Robert Bolt, A Man for All Seasons (1960)
Robert Bolt’s play A Man for all Seasons (1960) is, at one level, a historical drama dealing with the political destruction and martyrdom of Sir Thomas More during the reign of Henry VIII. However, at another level, the play presents Sir Thomas More as a role model, as a man of principle who refused to compromise his principles and his sense of self in the face of severe pressures to conform. He therefore represents a heroic example to the theatre audience of how a man can deal with the existentialist dilemma regarding the need for individuals to subjectively define their own sense of identity and selfhood and stand by that definition.
While exploring these identity issues, the play also asserts the value of idealism over realism in public policy, and it asserts the value of adherence to high moral principles over pragmatism and expediency. It does so in a way that glorifies the former and disparages the latter while acknowledging that the latter would be the choice of most people.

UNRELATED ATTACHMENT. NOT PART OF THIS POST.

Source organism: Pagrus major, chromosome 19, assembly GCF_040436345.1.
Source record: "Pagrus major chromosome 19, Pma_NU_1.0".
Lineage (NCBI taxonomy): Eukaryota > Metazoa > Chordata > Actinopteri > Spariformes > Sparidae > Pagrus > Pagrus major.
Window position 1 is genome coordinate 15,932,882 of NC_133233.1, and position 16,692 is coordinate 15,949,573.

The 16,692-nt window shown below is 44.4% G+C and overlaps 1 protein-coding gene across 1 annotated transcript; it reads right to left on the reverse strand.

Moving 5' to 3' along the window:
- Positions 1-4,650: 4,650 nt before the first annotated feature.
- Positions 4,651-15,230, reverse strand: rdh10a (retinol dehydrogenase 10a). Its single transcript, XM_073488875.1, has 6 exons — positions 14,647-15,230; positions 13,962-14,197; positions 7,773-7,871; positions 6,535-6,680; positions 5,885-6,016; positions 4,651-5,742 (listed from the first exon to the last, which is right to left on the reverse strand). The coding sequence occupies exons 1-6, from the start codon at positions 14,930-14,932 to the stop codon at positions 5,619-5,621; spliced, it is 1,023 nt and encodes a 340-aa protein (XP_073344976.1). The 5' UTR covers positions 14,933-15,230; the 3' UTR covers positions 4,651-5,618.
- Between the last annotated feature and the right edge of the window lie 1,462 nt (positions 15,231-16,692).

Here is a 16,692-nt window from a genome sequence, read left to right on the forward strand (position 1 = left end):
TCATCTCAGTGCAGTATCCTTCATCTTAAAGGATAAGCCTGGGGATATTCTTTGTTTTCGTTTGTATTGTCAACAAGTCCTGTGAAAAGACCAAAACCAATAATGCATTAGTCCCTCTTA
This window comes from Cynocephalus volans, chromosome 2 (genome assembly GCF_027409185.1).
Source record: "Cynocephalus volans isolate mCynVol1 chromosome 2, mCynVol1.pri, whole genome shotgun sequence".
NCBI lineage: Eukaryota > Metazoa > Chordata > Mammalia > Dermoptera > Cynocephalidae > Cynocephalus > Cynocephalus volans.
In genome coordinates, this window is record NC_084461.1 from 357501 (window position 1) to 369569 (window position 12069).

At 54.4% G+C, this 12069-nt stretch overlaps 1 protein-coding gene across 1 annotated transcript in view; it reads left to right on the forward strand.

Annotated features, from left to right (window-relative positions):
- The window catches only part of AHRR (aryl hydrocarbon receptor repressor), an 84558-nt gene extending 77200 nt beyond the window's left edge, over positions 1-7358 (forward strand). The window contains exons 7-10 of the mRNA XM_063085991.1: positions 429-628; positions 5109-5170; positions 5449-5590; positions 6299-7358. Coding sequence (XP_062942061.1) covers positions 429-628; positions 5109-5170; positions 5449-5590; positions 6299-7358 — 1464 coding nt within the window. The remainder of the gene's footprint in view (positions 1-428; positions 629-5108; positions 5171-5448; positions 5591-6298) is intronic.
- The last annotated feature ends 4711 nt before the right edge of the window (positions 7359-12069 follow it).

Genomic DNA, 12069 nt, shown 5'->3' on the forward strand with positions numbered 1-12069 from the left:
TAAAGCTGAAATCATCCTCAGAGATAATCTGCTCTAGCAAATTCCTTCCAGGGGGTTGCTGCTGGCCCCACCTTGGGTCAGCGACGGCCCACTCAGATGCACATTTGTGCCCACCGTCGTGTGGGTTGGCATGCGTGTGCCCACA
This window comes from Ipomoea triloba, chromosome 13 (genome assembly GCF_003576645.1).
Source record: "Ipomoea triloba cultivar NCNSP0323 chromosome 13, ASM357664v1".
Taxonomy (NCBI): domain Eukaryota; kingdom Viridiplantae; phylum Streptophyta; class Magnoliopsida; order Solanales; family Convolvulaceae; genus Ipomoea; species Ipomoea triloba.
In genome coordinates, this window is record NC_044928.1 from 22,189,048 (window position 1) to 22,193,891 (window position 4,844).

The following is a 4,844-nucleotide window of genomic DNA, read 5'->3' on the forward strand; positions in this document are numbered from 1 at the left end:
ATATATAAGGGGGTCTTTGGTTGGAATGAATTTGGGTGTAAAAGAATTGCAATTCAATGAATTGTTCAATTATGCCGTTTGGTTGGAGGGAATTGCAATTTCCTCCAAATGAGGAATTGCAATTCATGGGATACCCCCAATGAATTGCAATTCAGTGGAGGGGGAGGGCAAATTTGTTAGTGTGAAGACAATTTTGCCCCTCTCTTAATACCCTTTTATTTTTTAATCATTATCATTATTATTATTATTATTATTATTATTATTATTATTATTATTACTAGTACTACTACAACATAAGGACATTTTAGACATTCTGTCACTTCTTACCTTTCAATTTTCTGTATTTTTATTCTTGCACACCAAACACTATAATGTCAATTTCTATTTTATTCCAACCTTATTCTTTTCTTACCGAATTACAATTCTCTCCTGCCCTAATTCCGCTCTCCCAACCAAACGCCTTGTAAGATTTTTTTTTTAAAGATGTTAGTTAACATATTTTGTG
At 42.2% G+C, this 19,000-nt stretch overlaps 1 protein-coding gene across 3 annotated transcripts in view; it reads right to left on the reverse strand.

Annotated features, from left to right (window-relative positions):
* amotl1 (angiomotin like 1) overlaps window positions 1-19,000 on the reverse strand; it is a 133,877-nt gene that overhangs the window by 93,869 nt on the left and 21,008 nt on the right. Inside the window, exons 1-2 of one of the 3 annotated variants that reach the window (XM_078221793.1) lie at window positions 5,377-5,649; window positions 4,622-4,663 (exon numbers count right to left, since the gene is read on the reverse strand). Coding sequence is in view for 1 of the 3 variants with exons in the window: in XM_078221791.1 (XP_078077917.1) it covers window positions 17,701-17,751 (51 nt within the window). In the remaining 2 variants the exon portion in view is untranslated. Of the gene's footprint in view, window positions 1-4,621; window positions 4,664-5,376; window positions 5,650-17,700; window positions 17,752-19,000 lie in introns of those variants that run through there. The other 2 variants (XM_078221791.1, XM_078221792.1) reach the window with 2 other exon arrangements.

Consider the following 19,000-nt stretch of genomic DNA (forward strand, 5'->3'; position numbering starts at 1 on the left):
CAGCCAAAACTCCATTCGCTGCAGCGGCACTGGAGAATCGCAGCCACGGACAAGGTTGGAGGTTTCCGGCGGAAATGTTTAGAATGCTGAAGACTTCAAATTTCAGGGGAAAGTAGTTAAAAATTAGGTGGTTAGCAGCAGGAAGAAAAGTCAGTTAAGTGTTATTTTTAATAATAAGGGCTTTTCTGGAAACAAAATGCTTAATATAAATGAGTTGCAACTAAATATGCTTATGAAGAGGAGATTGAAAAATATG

Meanwhile, Bolt’s play displays ambivalence about the rule of law, idealistically heralding it as a protection of liberty and as a hallmark of civilisation, while at the same time noting how it can be used by unscrupulous individuals to achieve unjust and ignoble ends. In that sense, the play attempts to show the limits of the law as a means to protect liberty and promote the nobler dimensions of civilisation.
Student resources by Dr Mark Lopez
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The purpose of the concise notes of Dr Mark’s The Meaning in a Nutshell is to provide much needed help to students seeking to unlock the meaning of the texts with which they have to deal. (More elaborate notes are provided in lessons as part of my private tutoring business.)
Subject: A Man for all Seasons meaning, A Man for all Seasons themes, A Man for all Seasons analysis, A Man for all Seasons notes